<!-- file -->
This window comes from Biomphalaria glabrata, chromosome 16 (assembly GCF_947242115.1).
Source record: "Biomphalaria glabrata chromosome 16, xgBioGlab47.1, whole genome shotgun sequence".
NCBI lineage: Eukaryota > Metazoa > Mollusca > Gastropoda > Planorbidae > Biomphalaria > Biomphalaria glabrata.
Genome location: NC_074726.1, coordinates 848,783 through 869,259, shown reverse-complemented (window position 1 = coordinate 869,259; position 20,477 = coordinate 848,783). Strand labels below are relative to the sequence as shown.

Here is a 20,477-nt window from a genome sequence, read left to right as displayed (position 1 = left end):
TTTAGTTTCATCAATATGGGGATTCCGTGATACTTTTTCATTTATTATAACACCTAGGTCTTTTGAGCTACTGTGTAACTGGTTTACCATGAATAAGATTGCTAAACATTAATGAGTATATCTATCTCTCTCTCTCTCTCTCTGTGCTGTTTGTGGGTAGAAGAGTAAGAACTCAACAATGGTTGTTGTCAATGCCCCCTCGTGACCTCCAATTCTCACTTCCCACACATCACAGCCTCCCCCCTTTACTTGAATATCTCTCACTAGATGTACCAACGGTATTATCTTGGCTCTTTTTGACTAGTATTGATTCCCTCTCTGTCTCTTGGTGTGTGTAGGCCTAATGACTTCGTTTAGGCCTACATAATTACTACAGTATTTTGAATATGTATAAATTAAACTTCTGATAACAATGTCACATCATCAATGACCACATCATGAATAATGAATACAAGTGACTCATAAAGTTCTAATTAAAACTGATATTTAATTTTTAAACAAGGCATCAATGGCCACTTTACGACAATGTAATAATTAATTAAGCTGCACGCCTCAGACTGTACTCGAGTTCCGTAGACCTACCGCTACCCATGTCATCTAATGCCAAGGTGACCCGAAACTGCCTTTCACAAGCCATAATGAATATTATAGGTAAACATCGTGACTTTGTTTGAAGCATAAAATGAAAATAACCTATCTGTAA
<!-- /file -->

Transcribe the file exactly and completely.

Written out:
This window comes from Biomphalaria glabrata, chromosome 16 (assembly GCF_947242115.1).
Source record: "Biomphalaria glabrata chromosome 16, xgBioGlab47.1, whole genome shotgun sequence".
NCBI lineage: Eukaryota > Metazoa > Mollusca > Gastropoda > Planorbidae > Biomphalaria > Biomphalaria glabrata.
Genome location: NC_074726.1, coordinates 848,783 through 869,259, shown reverse-complemented (window position 1 = coordinate 869,259; position 20,477 = coordinate 848,783). Strand labels below are relative to the sequence as shown.

Here is a 20,477-nt window from a genome sequence, read left to right as displayed (position 1 = left end):
TTTAGTTTCATCAATATGGGGATTCCGTGATACTTTTTCATTTATTATAACACCTAGGTCTTTTGAGCTACTGTGTAACTGGTTTACCATGAATAAGATTGCTAAACATTAATGAGTATATCTATCTCTCTCTCTCTCTCTCTGTGCTGTTTGTGGGTAGAAGAGTAAGAACTCAACAATGGTTGTTGTCAATGCCCCCTCGTGACCTCCAATTCTCACTTCCCACACATCACAGCCTCCCCCCTTTACTTGAATATCTCTCACTAGATGTACCAACGGTATTATCTTGGCTCTTTTTGACTAGTATTGATTCCCTCTCTGTCTCTTGGTGTGTGTAGGCCTAATGACTTCGTTTAGGCCTACATAATTACTACAGTATTTTGAATATGTATAAATTAAACTTCTGATAACAATGTCACATCATCAATGACCACATCATGAATAATGAATACAAGTGACTCATAAAGTTCTAATTAAAACTGATATTTAATTTTTAAACAAGGCATCAATGGCCACTTTACGACAATGTAATAATTAATTAAGCTGCACGCCTCAGACTGTACTCGAGTTCCGTAGACCTACCGCTACCCATGTCATCTAATGCCAAGGTGACCCGAAACTGCCTTTCACAAGCCATAATGAATATTATAGGTAAACATCGTGACTTTGTTTGAAGCATAAAATGAAAATAACCTATCTGTAA